Home > Magazine > Features > Food: Festival Treats


Food: Festival Treats

By Nandita Godbole Email By Nandita Godbole
October 2016
Food: Festival Treats

Reflecting on the multicultural roots of her family’s—and India’s—favorite treats, cookbook author NANDITA GODBOLE describes herself as a time-traveling culinary gypsy. Here, she writes about those traditions and shares a few family recipes.

I returned to India this summer in hopes of researching my paternal grandmother, to look for stories that would help me for my next book. She had been gone long enough that everyone’s memories were fading. In what would truly be a race against time, I began to sit by my ailing father's bedside, both of us trying to remember grandma, or Ajji as I called her, as he walked down memory lane one last time. No sooner did he started talking, his words slowly brought his memories of her and his childhood to life.

Over the course of the next few weeks I discovered that ‘our’ family treats were not truly ‘ours.’ Many had come from other families from different parts of the country, sometimes from different subcultures as well. Sometimes embedded in those eats were stories of people and places from elsewhere, far away from our ancestral home, far away in time as well. It felt strange knowing that these ghosts had visited and lived with us through foods once shared with my ancestors, unknowingly cementing their place in our lives as we continued to make these recipes, making them our own in the present day.

Food historians remind us that many of our favorite quintessentially ‘Indian’ fruits, herbs, and spices actually came to India from elsewhere in the world by way of trade. For instance, my favorite Alphonso Mango became what it is, thanks to Portuguese settlers who grafted one variety onto another and created a super fruit. But this summer, what I learned about my own family was even more interesting.

I found out that our New Year tradition of Laapsi, or a sweet cracked wheat pilaf has a family legend attached to it about my Rajput great-grandmother, who may have lived around the 1910’s. An aunt suggested that the mangoes on my grandfather's orchard may have been originally planted by Egyptian or Arab traders in the 1920’s as those mangoes tasted like the ones she had eaten in Egypt a few years ago. I learned that one of my favorite spicy treats Kurdiya, or spicy yogurt stuffed dried chilies, and Coconut Burfi originated in the kitchen of a little mud hut of my paternal grand-aunt who lived in 1930’s in rural Maharashtra near the Maharashtra-Karnataka border. I learned that my own comfort food combination, Fruit Custard with Poori, was originally served in maternal grandfather's restaurant in Bombay in the 1960’s. I discovered that my favorite Christmas treat, Rose Cookies were part of my paternal uncle's kitchen in Nagpur only because of their Portuguese-Catholic house-help, who came to work for them in the 1970’s. And Mysore Paak, now part of my holiday platter via my Delhi-raised Tamilian husband, is welcomed in the family despite the fact that the dish originates in Mysore. All of this makes me feel somewhat of a time-traveling culinary gypsy!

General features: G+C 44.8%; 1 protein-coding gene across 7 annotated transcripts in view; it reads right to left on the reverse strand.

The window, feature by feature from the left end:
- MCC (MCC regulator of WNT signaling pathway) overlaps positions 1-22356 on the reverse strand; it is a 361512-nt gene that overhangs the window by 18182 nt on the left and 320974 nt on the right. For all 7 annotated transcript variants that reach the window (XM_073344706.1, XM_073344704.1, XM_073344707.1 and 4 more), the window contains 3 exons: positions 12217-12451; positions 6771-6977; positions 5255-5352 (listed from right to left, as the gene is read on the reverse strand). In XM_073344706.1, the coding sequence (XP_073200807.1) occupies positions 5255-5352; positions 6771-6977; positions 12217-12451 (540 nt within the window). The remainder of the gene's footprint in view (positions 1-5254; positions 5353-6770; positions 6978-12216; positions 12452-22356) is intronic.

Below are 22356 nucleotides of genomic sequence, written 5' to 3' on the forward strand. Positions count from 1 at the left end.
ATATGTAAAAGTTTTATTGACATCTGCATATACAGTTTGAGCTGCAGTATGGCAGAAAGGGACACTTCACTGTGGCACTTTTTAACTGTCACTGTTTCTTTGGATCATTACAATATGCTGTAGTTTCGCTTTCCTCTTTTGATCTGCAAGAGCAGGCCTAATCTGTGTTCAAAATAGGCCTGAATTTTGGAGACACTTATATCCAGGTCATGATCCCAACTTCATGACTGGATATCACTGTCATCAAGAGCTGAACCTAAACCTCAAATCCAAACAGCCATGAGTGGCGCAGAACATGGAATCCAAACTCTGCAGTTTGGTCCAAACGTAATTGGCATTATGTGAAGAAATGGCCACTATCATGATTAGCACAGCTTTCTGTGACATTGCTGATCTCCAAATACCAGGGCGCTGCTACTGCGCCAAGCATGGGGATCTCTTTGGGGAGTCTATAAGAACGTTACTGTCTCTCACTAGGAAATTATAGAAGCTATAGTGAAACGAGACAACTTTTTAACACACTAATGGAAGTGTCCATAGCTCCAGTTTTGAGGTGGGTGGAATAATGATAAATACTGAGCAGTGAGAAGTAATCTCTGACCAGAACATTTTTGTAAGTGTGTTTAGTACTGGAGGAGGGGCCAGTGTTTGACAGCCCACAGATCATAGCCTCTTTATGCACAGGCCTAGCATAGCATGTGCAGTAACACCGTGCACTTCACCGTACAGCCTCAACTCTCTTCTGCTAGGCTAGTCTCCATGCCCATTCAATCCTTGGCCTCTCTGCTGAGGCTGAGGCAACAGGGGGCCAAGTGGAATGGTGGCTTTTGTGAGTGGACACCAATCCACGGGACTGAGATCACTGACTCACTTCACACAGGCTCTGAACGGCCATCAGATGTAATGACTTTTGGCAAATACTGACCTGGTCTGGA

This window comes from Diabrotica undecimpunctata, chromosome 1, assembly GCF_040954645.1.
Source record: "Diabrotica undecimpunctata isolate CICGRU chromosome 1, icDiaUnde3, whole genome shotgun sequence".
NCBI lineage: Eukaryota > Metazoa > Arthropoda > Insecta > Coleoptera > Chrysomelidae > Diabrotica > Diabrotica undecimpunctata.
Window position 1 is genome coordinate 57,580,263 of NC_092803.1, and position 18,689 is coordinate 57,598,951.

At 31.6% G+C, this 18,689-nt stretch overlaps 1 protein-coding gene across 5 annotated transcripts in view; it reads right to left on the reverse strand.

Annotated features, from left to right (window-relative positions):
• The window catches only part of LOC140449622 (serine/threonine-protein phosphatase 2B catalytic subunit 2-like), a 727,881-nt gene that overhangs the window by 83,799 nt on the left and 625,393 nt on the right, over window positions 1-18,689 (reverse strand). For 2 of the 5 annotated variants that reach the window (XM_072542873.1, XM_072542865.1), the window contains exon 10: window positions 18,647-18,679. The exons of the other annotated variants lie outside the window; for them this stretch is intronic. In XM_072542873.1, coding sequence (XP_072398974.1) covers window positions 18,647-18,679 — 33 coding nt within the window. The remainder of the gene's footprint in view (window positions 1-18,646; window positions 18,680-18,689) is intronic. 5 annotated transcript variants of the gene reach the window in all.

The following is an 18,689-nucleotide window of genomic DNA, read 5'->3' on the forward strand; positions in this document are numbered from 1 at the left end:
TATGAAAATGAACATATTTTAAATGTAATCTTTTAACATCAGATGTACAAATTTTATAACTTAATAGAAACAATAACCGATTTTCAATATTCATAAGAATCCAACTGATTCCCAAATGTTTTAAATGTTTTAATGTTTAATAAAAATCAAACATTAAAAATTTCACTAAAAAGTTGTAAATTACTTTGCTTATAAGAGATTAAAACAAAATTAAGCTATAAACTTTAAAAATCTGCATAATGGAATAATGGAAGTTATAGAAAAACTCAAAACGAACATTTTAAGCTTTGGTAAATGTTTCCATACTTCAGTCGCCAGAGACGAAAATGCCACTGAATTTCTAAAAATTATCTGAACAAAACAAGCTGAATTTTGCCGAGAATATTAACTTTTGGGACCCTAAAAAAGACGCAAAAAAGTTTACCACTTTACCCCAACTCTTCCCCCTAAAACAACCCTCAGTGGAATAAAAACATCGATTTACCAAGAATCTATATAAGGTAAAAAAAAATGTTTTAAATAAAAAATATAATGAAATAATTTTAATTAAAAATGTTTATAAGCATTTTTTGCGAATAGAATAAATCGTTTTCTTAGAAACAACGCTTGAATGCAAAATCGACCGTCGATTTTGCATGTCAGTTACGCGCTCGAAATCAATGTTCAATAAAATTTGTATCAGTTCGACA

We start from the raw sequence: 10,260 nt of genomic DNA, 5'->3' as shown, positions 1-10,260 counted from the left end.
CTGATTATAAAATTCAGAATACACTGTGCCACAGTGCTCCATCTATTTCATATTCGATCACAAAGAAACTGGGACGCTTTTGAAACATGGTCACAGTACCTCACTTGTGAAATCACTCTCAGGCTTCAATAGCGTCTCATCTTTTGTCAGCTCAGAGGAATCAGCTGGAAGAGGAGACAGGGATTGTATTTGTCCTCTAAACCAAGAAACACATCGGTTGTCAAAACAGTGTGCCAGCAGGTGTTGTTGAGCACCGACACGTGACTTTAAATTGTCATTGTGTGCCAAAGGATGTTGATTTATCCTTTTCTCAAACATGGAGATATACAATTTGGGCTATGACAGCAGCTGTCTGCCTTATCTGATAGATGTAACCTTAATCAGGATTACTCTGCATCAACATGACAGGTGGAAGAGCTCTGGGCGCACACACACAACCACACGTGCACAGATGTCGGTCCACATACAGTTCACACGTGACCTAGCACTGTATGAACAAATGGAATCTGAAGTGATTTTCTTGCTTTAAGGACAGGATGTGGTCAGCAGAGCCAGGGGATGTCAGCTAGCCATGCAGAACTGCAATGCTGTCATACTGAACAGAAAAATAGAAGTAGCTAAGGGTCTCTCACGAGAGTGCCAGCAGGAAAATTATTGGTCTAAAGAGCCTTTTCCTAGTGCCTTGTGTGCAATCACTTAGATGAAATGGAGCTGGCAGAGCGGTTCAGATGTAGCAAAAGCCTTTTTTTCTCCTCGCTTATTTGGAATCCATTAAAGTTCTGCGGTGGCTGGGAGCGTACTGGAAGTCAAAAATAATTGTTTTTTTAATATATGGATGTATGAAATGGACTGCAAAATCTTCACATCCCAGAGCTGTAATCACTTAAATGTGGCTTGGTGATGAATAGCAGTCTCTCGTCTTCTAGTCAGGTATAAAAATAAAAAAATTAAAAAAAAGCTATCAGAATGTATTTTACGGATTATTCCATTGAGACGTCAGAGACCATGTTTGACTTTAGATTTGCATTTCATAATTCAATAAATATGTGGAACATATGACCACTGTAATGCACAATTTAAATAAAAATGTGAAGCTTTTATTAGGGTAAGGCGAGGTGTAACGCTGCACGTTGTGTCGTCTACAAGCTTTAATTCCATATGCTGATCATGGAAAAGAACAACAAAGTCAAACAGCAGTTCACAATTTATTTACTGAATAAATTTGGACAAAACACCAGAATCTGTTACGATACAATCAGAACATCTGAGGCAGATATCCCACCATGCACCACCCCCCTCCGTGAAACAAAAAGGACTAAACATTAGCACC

I also came to the realization that that all my favorite treats represented a shared love of local flavors, and that our food was the universal medium where we found comfort and common ground. With this sobering discovery, I put my own life into perspective and began to look at what happens in my own kitchen and among my cookbook readers. How did this long history of culinary integration shape who I became and what I cooked for my family or shared with my readers? The last twenty years of living in the U.S have only added to my appreciation of food, but how did my family comfort foods shape my opinion of the culinary world?

I have observed that many of my cookbook fans in the U.S. come from blended families or are a younger group of second generation Indians. They represent a growing segment of our community that remains slightly disconnected from the ‘homeland’ simply because they grew up elsewhere; some feel as though they cannot relate to the nuances of the Indian cuisine quite as easily and often find it harder to adapt, incorporate, or mold traditional values into their own integrated lives.

Does this kind of disconnect happen because younger individuals are less familiar with family stories that can add a unique ‘flavor’ to these foods? Is it possible that by looking back at the relationships and origins of one’s comfort foods, we could become more accepting of others around us? As the festive season nears, can holiday food platters become a plausible way to come together as a community, and move past differences of language or last names, local and regional allegiances? I believe so.

Over the last 20 years my husband and I have moved into four states, each with a different climate and local culture. Each year we have added new treats to our Diwali celebrations, to enjoy and share with new friends because we cannot be ‘home’ with our family. We miss our family from India more during the holidays, because in comparison to Diwali celebrations in India, suburban American Diwali celebrations feel underwhelming. We want to be ‘home,’ because some part of us thinks of home as somewhere in India. And although over time ‘home’ can become just a state of mind and a place where your loved ones are, some things never change.

In our suburban American kitchen, for many years now, my father's favorite Maharashtrian-styled Chiwda has resided comfortably alongside my great- grandmother's Laapsi for breakfast on Hindu New Year’s Day. And at lunch, we reach over to steal a piece of my husband's Mysore Paak or a variation of my paternal grand-aunt's Coconut Burfi (Mango Coconut Burfi recipe in May 2016 Khabar issue) and miss being around family all over again.